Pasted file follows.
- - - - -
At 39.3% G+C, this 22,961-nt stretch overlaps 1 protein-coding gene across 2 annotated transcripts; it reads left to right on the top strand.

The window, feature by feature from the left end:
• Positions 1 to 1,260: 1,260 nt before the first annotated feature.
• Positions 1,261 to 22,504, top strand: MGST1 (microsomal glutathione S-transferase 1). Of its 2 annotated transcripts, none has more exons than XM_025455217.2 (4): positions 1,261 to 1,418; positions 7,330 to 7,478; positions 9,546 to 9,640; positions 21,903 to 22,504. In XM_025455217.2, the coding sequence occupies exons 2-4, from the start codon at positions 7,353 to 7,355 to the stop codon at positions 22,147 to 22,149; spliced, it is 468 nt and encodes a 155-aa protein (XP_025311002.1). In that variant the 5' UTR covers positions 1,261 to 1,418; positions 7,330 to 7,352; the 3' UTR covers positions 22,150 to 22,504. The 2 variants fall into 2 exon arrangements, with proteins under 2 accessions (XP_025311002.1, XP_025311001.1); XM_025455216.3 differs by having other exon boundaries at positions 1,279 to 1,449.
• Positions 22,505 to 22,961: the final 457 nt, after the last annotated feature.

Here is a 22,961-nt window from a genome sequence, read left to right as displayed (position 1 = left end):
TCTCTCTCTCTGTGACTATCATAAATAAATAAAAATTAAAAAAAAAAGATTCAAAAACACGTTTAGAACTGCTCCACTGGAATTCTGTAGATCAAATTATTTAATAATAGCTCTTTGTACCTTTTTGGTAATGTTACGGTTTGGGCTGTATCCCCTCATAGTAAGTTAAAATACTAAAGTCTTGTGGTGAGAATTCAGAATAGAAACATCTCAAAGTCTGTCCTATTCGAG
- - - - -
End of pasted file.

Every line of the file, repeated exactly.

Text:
At 39.3% G+C, this 22,961-nt stretch overlaps 1 protein-coding gene across 2 annotated transcripts; it reads left to right on the top strand.

The window, feature by feature from the left end:
• Positions 1 to 1,260: 1,260 nt before the first annotated feature.
• Positions 1,261 to 22,504, top strand: MGST1 (microsomal glutathione S-transferase 1). Of its 2 annotated transcripts, none has more exons than XM_025455217.2 (4): positions 1,261 to 1,418; positions 7,330 to 7,478; positions 9,546 to 9,640; positions 21,903 to 22,504. In XM_025455217.2, the coding sequence occupies exons 2-4, from the start codon at positions 7,353 to 7,355 to the stop codon at positions 22,147 to 22,149; spliced, it is 468 nt and encodes a 155-aa protein (XP_025311002.1). In that variant the 5' UTR covers positions 1,261 to 1,418; positions 7,330 to 7,352; the 3' UTR covers positions 22,150 to 22,504. The 2 variants fall into 2 exon arrangements, with proteins under 2 accessions (XP_025311002.1, XP_025311001.1); XM_025455216.3 differs by having other exon boundaries at positions 1,279 to 1,449.
• Positions 22,505 to 22,961: the final 457 nt, after the last annotated feature.

Here is a 22,961-nt window from a genome sequence, read left to right as displayed (position 1 = left end):
TCTCTCTCTCTGTGACTATCATAAATAAATAAAAATTAAAAAAAAAAGATTCAAAAACACGTTTAGAACTGCTCCACTGGAATTCTGTAGATCAAATTATTTAATAATAGCTCTTTGTACCTTTTTGGTAATGTTACGGTTTGGGCTGTATCCCCTCATAGTAAGTTAAAATACTAAAGTCTTGTGGTGAGAATTCAGAATAGAAACATCTCAAAGTCTGTCCTATTCGAG